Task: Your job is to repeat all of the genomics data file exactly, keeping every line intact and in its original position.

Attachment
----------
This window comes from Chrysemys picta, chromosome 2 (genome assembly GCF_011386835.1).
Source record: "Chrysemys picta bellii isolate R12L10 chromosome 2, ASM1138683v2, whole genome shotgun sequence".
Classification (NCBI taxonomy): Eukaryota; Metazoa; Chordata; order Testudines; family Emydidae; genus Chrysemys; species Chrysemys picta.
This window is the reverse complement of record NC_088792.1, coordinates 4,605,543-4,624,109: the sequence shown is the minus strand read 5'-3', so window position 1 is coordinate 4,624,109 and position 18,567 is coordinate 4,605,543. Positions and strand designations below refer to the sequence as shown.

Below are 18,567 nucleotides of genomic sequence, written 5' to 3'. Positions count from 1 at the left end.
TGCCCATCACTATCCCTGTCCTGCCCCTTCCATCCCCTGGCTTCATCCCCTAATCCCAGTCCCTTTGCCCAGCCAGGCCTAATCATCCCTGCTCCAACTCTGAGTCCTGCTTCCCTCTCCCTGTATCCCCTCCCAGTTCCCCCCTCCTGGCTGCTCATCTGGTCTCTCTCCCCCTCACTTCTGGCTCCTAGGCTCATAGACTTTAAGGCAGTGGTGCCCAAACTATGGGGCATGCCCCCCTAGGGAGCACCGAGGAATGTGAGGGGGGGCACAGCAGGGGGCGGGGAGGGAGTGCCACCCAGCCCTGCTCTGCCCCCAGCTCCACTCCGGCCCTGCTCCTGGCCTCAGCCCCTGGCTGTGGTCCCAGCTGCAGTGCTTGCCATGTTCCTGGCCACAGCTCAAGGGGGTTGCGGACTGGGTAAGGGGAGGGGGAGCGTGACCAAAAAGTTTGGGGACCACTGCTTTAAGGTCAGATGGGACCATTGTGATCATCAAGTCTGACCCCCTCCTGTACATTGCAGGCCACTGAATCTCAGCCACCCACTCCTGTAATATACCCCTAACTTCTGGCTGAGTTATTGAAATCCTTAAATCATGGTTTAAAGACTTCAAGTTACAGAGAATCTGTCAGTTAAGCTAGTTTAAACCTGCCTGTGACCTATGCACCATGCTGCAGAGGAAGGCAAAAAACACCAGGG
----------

This window comes from Chrysemys picta, chromosome 2 (genome assembly GCF_011386835.1).
Source record: "Chrysemys picta bellii isolate R12L10 chromosome 2, ASM1138683v2, whole genome shotgun sequence".
Classification (NCBI taxonomy): Eukaryota; Metazoa; Chordata; order Testudines; family Emydidae; genus Chrysemys; species Chrysemys picta.
This window is the reverse complement of record NC_088792.1, coordinates 4,605,543-4,624,109: the sequence shown is the minus strand read 5'-3', so window position 1 is coordinate 4,624,109 and position 18,567 is coordinate 4,605,543. Positions and strand designations below refer to the sequence as shown.

Below are 18,567 nucleotides of genomic sequence, written 5' to 3'. Positions count from 1 at the left end.
TGCCCATCACTATCCCTGTCCTGCCCCTTCCATCCCCTGGCTTCATCCCCTAATCCCAGTCCCTTTGCCCAGCCAGGCCTAATCATCCCTGCTCCAACTCTGAGTCCTGCTTCCCTCTCCCTGTATCCCCTCCCAGTTCCCCCCTCCTGGCTGCTCATCTGGTCTCTCTCCCCCTCACTTCTGGCTCCTAGGCTCATAGACTTTAAGGCAGTGGTGCCCAAACTATGGGGCATGCCCCCCTAGGGAGCACCGAGGAATGTGAGGGGGGGCACAGCAGGGGGCGGGGAGGGAGTGCCACCCAGCCCTGCTCTGCCCCCAGCTCCACTCCGGCCCTGCTCCTGGCCTCAGCCCCTGGCTGTGGTCCCAGCTGCAGTGCTTGCCATGTTCCTGGCCACAGCTCAAGGGGGTTGCGGACTGGGTAAGGGGAGGGGGAGCGTGACCAAAAAGTTTGGGGACCACTGCTTTAAGGTCAGATGGGACCATTGTGATCATCAAGTCTGACCCCCTCCTGTACATTGCAGGCCACTGAATCTCAGCCACCCACTCCTGTAATATACCCCTAACTTCTGGCTGAGTTATTGAAATCCTTAAATCATGGTTTAAAGACTTCAAGTTACAGAGAATCTGTCAGTTAAGCTAGTTTAAACCTGCCTGTGACCTATGCACCATGCTGCAGAGGAAGGCAAAAAACACCAGGG